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5 Ways Low-Code Solutions Can Address Smart Manufacturing Challenges

Gary Cassell, Industry Lead, Manufacturing and Automotive, Appian
February 7, 2022

Over the past decade, a technology revolution has led to the growth of smart manufacturing. This trend was enabled by the increased availability of cloud computing resources, rapid mobile device proliferation, and the adoption of Industrial Internet of Things (IIoT) devices. 


These solutions benefit manufacturers in many ways, but they also bring challenges. Often, companies implement technologies to solve individual problems rather than bringing them into a harmonious ecosystem. The buildup of multiple disparate technologies introduces complexity, limiting some of the benefits of smart manufacturing. 

One of the biggest challenges manufacturers face comes from gaps between systems. For instance, planning software should be able to understand real-time demand signals from buying behavior while also communicating with supplier systems to understand where materials shortages might cause shortfalls. Connecting with the technology used by suppliers, for example, can help improve financial performance—according to a recent IDC report, organizations that share data and applications within their partner ecosystem will see a 3% improvement in revenue in 2022 compared to companies that don’t.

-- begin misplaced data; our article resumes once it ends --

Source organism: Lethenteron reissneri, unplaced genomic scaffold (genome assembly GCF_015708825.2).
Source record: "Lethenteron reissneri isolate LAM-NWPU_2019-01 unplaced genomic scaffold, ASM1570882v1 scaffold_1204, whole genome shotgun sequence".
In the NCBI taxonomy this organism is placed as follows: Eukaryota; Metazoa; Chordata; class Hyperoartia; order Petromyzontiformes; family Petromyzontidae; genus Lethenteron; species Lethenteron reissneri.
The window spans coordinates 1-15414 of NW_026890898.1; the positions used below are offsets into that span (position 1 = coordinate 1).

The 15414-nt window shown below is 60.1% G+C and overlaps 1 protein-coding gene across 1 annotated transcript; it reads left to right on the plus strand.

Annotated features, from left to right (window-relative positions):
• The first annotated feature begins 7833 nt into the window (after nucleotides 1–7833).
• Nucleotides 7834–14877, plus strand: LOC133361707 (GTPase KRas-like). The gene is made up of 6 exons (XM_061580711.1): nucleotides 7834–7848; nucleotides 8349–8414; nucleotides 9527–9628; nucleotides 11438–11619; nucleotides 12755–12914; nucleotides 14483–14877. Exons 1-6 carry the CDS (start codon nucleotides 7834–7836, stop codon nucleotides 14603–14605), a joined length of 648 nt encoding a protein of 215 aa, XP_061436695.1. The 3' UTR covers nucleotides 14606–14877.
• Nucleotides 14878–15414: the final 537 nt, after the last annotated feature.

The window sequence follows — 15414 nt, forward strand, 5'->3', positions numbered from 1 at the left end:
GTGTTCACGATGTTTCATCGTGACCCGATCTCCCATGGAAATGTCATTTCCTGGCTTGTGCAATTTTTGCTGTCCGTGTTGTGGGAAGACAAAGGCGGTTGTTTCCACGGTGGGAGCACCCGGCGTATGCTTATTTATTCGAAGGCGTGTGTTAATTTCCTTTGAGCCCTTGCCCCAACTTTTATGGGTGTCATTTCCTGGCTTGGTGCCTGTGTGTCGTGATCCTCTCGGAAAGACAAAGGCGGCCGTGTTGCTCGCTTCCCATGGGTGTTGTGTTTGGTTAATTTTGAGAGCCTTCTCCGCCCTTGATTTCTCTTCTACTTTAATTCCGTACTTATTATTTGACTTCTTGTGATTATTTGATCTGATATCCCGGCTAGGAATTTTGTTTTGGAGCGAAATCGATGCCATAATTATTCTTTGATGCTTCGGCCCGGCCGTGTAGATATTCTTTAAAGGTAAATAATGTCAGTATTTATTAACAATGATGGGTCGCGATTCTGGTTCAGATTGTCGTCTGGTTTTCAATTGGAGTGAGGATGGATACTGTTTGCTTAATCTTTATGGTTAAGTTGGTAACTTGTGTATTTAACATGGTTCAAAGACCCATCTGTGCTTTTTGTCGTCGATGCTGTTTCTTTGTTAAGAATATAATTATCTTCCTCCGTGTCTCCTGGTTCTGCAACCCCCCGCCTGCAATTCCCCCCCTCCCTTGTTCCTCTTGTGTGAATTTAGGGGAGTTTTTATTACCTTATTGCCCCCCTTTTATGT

Low-code platforms help boost connections between systems, improving your workflows and expanding on your existing smart manufacturing investments.

Here are just a few benefits of low-code for manufacturing: 

  1. Reduce data silos: Manufacturing organizations can benefit from improved data flow and information access. Yet, many companies struggle as regions and departments implement their own separate technologies to solve issues. For example, it’s common for companies to use multiple enterprise resource planning (ERP) systems, requiring employees to waste time switching between solutions to find information. Low-code platforms can ingest data across systems and regions and pull it into a single application without the support of heavy development resources. When you tightly integrate your systems into a standard application, employees no longer have to sift through multiple solutions to find information. Management can easily view company-wide data and metrics from a central location, enabling better decision-making. Plus, team members can collaborate more effectively. This leads to improved bottom lines for companies—indeed, consulting firm McKinsey claims collaboration can open up to $100 billion in new value for manufacturers.
  2. Improve demand forecasting: Traditionally, planners had to predict demand from historical data. When demand remains predictable, organizations can ensure they order the correct levels of supplies without needing to shift too many materials into storage. But disruption events like COVID-19 can lead to a shift in demand due to people spending on goods instead of experiences.When you connect your systems throughout the entire manufacturing process, planners can get closer to receiving real-time demand signals, like increased customer order volumes. In turn, they can procure the right resources at the right time and predict demand even in uncertain times.